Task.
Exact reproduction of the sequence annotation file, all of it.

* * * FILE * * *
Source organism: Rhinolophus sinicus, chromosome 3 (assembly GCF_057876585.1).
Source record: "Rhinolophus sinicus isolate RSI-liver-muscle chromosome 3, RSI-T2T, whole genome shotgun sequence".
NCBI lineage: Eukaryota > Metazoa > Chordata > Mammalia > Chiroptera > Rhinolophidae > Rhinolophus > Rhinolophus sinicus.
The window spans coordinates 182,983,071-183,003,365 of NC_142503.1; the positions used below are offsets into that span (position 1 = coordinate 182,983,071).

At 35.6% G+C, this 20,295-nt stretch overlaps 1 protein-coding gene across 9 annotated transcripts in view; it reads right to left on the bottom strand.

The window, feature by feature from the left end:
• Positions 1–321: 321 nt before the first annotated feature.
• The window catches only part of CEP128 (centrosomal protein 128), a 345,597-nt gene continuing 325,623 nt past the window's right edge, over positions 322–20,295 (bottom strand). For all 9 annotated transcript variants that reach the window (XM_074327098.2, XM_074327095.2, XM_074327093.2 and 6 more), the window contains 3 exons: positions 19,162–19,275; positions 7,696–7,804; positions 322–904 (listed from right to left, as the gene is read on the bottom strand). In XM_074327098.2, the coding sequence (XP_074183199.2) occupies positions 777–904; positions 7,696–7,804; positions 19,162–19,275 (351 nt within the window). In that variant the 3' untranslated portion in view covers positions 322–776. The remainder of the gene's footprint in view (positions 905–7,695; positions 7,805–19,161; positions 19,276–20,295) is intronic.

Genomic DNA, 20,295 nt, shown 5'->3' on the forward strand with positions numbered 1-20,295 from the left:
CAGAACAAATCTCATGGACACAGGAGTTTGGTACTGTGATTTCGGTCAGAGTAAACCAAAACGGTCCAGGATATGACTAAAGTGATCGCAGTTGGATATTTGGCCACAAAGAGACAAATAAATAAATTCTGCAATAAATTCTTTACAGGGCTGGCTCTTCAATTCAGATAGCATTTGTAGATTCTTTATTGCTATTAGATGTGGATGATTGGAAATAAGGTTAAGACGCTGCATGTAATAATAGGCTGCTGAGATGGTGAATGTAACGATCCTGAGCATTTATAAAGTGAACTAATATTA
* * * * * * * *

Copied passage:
Source organism: Rhinolophus sinicus, chromosome 3 (assembly GCF_057876585.1).
Source record: "Rhinolophus sinicus isolate RSI-liver-muscle chromosome 3, RSI-T2T, whole genome shotgun sequence".
NCBI lineage: Eukaryota > Metazoa > Chordata > Mammalia > Chiroptera > Rhinolophidae > Rhinolophus > Rhinolophus sinicus.
The window spans coordinates 182,983,071-183,003,365 of NC_142503.1; the positions used below are offsets into that span (position 1 = coordinate 182,983,071).

At 35.6% G+C, this 20,295-nt stretch overlaps 1 protein-coding gene across 9 annotated transcripts in view; it reads right to left on the bottom strand.

The window, feature by feature from the left end:
• Positions 1–321: 321 nt before the first annotated feature.
• The window catches only part of CEP128 (centrosomal protein 128), a 345,597-nt gene continuing 325,623 nt past the window's right edge, over positions 322–20,295 (bottom strand). For all 9 annotated transcript variants that reach the window (XM_074327098.2, XM_074327095.2, XM_074327093.2 and 6 more), the window contains 3 exons: positions 19,162–19,275; positions 7,696–7,804; positions 322–904 (listed from right to left, as the gene is read on the bottom strand). In XM_074327098.2, the coding sequence (XP_074183199.2) occupies positions 777–904; positions 7,696–7,804; positions 19,162–19,275 (351 nt within the window). In that variant the 3' untranslated portion in view covers positions 322–776. The remainder of the gene's footprint in view (positions 905–7,695; positions 7,805–19,161; positions 19,276–20,295) is intronic.

Genomic DNA, 20,295 nt, shown 5'->3' on the forward strand with positions numbered 1-20,295 from the left:
CAGAACAAATCTCATGGACACAGGAGTTTGGTACTGTGATTTCGGTCAGAGTAAACCAAAACGGTCCAGGATATGACTAAAGTGATCGCAGTTGGATATTTGGCCACAAAGAGACAAATAAATAAATTCTGCAATAAATTCTTTACAGGGCTGGCTCTTCAATTCAGATAGCATTTGTAGATTCTTTATTGCTATTAGATGTGGATGATTGGAAATAAGGTTAAGACGCTGCATGTAATAATAGGCTGCTGAGATGGTGAATGTAACGATCCTGAGCATTTATAAAGTGAACTAATATTA